Aim: The aim of this phenomenological study was to explore principal family members’ experience of motivating patients with chronic obstructive pulmonary disease (COPD) towards self-management. Methods: Interviews were conducted with 10 family members (spouses and adult children) of COPD patients. The interviews were audio recorded, transcribed and analyzed thematically. Results: Being a principal family member of a COPD patient is characterized by frustrated caring; wanting the best for him/her and yet carrying a heavier burden than the person feels equipped for, lacking both knowledge about the disease progress and information about available healthcare resources. The situation demands much energy, due to COPD patients’ lack of stamina; family members’ fear of the patient’s possible breathlessness; willingness to help, though sometimes meeting with negative reactions from the patient; and feeling ignored by health professionals (HPs). Family members expressed a need for a formal connection between patient–family–HPs. The increasing burden experienced by patients’ family members is characterized by a sequential process in three phases of the patient’s declining self-management. In the early phase, family and patient are ignorant of COPD yet recognize the patient’s smoking as a risky lifestyle. In the intermediary phase, signs of COPD become evident to the family. The first turning point is when the family first observes the patient’s acute exacerbation. A second turning point is in the advanced phase, when family and patient recognize COPD as a progressive disease, possibly fatal. We also identified family members’ views on COPD patients’ needs, and their own roles, main frustrations and concerns. Conclusion: Family members’ experience of motivating COPD patients towards selfmanagement is a sequential process where the family experiences advancing caring burden and declining self-management by the patient. We propose the establishment of COPD patients’ teams consisting of patient–family–HP, aimed at the patients’ best possible selfmanagement.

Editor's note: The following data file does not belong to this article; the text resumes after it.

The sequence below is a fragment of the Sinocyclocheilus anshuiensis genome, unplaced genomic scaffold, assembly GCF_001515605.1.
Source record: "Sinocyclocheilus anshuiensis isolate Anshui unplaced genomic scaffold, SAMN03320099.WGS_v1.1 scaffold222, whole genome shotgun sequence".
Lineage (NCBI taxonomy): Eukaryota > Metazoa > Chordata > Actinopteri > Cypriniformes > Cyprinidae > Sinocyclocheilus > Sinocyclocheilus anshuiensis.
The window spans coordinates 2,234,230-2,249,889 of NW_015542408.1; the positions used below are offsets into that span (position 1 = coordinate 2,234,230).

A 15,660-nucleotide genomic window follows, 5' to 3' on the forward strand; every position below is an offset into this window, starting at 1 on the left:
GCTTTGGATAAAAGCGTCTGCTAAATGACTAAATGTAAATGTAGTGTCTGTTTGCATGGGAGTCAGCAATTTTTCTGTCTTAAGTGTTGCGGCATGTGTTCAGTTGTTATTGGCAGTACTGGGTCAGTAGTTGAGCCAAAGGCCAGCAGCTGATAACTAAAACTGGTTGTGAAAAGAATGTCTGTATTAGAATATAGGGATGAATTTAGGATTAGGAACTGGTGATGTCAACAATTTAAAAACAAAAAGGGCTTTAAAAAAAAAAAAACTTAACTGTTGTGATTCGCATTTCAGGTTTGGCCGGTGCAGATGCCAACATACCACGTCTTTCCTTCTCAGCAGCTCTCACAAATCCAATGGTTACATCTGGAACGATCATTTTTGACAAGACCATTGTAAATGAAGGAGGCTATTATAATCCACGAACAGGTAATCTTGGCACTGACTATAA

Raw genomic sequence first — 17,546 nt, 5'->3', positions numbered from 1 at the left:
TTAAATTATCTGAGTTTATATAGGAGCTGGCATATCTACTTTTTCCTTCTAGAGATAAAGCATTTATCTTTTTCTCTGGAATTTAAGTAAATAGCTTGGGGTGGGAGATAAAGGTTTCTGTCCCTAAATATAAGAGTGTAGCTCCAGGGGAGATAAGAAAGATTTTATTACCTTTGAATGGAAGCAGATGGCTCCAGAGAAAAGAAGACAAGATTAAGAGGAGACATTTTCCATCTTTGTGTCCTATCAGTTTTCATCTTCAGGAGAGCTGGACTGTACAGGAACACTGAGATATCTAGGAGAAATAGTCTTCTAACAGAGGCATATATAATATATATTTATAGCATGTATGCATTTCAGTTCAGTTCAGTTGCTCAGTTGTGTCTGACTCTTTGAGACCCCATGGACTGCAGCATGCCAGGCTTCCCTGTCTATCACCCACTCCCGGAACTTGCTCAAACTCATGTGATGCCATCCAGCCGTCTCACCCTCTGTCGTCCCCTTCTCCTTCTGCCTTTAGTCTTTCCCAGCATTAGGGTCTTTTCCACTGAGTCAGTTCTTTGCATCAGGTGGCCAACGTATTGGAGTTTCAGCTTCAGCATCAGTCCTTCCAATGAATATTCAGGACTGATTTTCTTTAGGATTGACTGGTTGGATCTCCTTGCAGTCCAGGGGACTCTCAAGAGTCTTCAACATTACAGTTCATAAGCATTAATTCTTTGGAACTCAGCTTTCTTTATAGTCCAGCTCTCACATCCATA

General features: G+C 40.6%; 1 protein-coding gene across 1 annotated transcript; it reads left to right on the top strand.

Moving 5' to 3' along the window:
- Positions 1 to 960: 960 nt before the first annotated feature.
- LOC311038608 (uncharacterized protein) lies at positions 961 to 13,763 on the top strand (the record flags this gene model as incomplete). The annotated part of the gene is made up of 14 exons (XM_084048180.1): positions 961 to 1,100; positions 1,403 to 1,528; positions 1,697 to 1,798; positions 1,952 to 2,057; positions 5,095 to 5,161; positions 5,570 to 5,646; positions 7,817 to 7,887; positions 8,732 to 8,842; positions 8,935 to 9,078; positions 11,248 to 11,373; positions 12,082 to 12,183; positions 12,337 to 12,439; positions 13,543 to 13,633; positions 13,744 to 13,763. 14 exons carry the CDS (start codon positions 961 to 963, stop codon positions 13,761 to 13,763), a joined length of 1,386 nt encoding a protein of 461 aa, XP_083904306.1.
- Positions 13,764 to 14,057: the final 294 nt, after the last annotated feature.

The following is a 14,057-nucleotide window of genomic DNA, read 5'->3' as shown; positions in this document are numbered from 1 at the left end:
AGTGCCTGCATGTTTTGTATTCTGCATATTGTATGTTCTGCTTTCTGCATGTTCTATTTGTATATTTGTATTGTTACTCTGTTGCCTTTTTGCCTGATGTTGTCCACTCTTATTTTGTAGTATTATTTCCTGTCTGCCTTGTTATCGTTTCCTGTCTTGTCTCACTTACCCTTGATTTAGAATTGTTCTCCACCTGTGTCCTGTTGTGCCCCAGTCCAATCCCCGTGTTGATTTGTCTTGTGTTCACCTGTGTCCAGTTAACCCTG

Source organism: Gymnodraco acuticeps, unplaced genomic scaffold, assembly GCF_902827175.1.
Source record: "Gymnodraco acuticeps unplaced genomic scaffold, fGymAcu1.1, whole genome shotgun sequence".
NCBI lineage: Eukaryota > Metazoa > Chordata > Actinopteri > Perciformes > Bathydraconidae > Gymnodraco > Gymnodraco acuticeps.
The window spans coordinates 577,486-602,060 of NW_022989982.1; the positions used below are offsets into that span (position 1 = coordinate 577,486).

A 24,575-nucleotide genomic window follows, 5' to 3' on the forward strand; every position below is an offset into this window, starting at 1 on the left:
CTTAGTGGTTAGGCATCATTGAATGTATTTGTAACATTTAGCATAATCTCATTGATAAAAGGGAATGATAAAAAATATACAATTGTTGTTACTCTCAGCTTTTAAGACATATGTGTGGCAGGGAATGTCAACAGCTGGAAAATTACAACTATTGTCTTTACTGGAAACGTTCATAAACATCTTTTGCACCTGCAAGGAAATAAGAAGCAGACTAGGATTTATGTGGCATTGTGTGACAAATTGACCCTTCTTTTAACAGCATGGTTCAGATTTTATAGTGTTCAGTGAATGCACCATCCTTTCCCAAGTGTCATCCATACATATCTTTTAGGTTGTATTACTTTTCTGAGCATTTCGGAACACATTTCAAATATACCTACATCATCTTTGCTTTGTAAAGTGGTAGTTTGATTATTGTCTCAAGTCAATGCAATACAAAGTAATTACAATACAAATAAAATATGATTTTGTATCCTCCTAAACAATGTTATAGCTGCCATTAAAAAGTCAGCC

Description:

Funding Information: The participant informed consent included publication of anonymized responses, and this study was conducted in accordance with the Declaration of Helsinki. The Icelandic National Bioethics Committee gave ethical clearance for conducting the study (Reference number 17–120). The study was explained to the participants, in writing and orally , emphasizing that participation was voluntary and could be withdrawn at any time. All participants signed an informed consent which included a name and contact details of a person they could contact in case of emotional troubles caused by participation in the study . The study was funded by Oddur Olafsson scientific research fund at Reykjalundur Rehabilitation Institute, and the B-section of the Science Fund of the Icelandic Nurses’ Association. Publisher Copyright: © 2020 Sigurgeirsdottir et al.

Files in this item

This item appears in the following Collection(s)